Rotten vegetables are often taken as useless resources – but not to Carvey Ehren Maigue. This 27-year old, Electrical Engineering Student from Mapua University recently bagged the first-ever Global Sustainability Prize during the James Dyson Award last November 19. He bested all other 1,800 entries with his invention: The AuREUS System.
Carvey Ehren Maigue and his AuREUS System
Aurora Renewable Energy & UV Sequestration (AuREUS) System is the newly-invented material by Carvey Ehren Maigue. This material can upcycle crop wastes – such as fruits and vegetables – to absorb UV lights from the sun and convert it to electricity.
Compared to the typical solar panels, this has the ability to capture ultraviolet light even if the sun is hidden behind the clouds or when it’s raining. The most important component he looked through for his invention is the use of waste produce – where he derived the organic luminescent compounds that can turn high energy ultraviolet waves into visible light.
Maigue shared that he focused on solar energy because it is something that is always available to people. While he took inspiration from the auroras and polar lights, his love for Science was rooted in his teacher who encouraged him to become like those engineers doing calculations on the film that they have watched in the laboratory. With his passion for physics and sciences, it fueled him to translate ideas into real products through engineering.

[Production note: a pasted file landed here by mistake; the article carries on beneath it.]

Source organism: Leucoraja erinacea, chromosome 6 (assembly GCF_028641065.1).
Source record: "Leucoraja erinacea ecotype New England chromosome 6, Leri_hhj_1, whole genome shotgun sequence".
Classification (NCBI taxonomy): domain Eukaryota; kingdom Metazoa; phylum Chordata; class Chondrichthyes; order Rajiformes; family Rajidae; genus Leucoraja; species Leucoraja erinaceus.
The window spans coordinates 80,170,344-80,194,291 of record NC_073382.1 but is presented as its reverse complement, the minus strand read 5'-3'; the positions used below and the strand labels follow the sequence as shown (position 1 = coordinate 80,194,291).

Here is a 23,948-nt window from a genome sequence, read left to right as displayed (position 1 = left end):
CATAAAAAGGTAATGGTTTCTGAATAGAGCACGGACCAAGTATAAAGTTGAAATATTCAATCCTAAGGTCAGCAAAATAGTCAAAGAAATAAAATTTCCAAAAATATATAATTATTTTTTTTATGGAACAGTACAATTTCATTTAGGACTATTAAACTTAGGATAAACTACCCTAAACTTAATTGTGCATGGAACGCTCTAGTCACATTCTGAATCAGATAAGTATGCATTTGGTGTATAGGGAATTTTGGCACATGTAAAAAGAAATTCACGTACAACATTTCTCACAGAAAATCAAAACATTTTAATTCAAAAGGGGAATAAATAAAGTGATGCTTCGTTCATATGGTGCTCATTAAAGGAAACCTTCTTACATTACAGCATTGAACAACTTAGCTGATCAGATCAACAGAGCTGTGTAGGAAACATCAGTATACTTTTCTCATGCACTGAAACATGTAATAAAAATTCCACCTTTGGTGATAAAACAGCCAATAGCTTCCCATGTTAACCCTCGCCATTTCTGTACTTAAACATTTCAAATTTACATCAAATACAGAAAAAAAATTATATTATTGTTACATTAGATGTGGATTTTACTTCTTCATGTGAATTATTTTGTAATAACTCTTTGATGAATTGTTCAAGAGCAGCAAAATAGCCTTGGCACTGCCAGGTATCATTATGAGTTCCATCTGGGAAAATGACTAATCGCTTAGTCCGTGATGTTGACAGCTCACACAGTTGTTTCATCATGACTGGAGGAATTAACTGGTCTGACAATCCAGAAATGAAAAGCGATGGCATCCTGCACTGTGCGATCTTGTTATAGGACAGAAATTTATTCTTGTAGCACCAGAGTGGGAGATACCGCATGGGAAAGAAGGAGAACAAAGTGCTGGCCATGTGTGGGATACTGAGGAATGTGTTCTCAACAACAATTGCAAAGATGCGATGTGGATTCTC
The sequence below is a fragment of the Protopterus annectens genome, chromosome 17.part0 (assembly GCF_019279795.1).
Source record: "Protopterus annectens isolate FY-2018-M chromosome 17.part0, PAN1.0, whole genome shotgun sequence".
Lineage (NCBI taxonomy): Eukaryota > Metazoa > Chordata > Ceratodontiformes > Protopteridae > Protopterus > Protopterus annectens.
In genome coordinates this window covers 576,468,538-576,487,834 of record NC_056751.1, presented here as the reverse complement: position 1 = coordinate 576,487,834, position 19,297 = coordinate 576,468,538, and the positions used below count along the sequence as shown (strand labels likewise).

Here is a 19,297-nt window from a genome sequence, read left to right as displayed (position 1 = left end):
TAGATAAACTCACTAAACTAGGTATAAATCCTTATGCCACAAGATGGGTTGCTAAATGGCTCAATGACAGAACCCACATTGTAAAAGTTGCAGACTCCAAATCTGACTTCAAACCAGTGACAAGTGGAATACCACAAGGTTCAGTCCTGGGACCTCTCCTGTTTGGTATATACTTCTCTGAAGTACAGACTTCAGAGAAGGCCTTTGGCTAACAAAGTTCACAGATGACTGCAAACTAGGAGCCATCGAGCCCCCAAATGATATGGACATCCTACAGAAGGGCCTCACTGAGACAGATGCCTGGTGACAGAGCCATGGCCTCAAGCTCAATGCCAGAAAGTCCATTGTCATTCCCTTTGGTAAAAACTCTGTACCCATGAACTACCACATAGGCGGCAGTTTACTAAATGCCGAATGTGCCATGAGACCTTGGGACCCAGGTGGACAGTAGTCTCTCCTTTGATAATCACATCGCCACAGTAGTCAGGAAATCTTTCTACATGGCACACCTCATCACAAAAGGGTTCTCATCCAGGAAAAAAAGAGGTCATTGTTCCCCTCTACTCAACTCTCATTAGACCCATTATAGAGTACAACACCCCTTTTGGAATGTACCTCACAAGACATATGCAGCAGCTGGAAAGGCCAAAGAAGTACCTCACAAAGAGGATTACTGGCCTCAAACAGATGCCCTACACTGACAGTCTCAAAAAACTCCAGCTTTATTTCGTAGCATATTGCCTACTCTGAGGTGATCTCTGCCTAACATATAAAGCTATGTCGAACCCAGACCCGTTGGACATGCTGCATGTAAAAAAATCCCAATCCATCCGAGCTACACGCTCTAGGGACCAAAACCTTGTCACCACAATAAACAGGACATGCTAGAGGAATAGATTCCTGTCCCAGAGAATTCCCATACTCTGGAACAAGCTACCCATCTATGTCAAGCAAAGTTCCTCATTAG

How sustainable is the AuREUS system?
Such a unique idea made the AuREUS system to be personally handpicked by inventor James Dyson himself and brought Maigue his recognition. Along with that, he also received £30,000 as part of his prize.
James Dyson was very much impressed with Maigue’s resolution to those wasted crops, as well as his determination. He demonstrated a very convincing way to create clean energy on existing structures, like the windows within the cities, to help solve the perennial problem of the agriculture sector.
The primary aim of AuREUS is to generate electricity from natural resources that grow abundantly in the country. This also a bold move to help those farmers who are hit by natural disasters, like typhoons, which often happens in the Philippines because the country is situated near the Pacific Ocean and as an effect as well of climate change. With this project, not only the future generations can benefit, but as well as the present.
After seeing the success of this project, Maigue now plans to bring the product to the market – and also continue doing more research and developments on the AuREUS system. He wanted to create threads and fabrics that would allow clothes to harvest ultraviolet light and convert it into electricity. Not only that, he’s also looking forward to creating curved plates that electric cars, airplanes, and even boats can use. He dreams that just as how smartphones are made accessible to people, so should the harvest of solar energy.